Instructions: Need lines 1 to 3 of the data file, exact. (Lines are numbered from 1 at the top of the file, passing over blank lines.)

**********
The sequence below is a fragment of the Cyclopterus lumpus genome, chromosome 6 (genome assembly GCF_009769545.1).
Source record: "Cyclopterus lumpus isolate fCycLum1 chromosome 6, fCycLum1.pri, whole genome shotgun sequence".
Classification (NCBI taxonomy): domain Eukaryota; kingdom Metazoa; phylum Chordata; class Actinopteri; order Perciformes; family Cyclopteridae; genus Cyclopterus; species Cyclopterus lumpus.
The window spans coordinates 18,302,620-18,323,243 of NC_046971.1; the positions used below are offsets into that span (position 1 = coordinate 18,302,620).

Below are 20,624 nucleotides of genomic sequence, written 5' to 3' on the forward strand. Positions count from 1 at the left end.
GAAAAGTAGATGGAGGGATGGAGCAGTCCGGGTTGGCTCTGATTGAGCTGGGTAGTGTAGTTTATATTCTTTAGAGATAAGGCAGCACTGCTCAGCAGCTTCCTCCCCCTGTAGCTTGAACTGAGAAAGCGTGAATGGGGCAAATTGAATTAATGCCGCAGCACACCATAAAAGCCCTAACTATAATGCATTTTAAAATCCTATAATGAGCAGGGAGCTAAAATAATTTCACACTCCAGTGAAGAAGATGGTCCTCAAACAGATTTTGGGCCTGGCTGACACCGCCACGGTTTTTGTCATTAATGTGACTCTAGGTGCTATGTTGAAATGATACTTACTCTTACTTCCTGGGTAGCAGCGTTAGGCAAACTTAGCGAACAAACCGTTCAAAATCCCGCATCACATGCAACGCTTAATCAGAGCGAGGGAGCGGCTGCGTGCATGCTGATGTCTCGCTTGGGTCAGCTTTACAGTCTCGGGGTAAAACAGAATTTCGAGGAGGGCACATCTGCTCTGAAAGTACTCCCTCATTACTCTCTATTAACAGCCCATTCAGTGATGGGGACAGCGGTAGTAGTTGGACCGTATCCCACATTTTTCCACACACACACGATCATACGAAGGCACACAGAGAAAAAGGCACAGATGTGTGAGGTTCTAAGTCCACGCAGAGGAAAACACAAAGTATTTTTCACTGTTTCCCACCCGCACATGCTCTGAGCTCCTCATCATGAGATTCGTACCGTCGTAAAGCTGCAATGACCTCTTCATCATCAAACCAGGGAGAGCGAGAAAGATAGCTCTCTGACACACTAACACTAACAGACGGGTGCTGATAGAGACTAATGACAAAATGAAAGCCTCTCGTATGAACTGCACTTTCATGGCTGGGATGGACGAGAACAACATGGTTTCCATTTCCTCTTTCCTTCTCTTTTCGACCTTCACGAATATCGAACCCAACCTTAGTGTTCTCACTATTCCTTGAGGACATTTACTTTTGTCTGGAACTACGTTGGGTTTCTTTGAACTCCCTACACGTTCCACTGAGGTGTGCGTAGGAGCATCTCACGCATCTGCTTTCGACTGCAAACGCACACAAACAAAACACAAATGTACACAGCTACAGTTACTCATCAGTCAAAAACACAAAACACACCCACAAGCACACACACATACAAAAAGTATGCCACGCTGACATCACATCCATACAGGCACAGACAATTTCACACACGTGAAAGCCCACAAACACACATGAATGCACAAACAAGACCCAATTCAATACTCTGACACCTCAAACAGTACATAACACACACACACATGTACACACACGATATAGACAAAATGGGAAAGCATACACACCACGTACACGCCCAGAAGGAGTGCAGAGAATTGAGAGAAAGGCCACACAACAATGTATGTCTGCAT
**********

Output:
The sequence below is a fragment of the Cyclopterus lumpus genome, chromosome 6 (genome assembly GCF_009769545.1).
Source record: "Cyclopterus lumpus isolate fCycLum1 chromosome 6, fCycLum1.pri, whole genome shotgun sequence".
Classification (NCBI taxonomy): domain Eukaryota; kingdom Metazoa; phylum Chordata; class Actinopteri; order Perciformes; family Cyclopteridae; genus Cyclopterus; species Cyclopterus lumpus.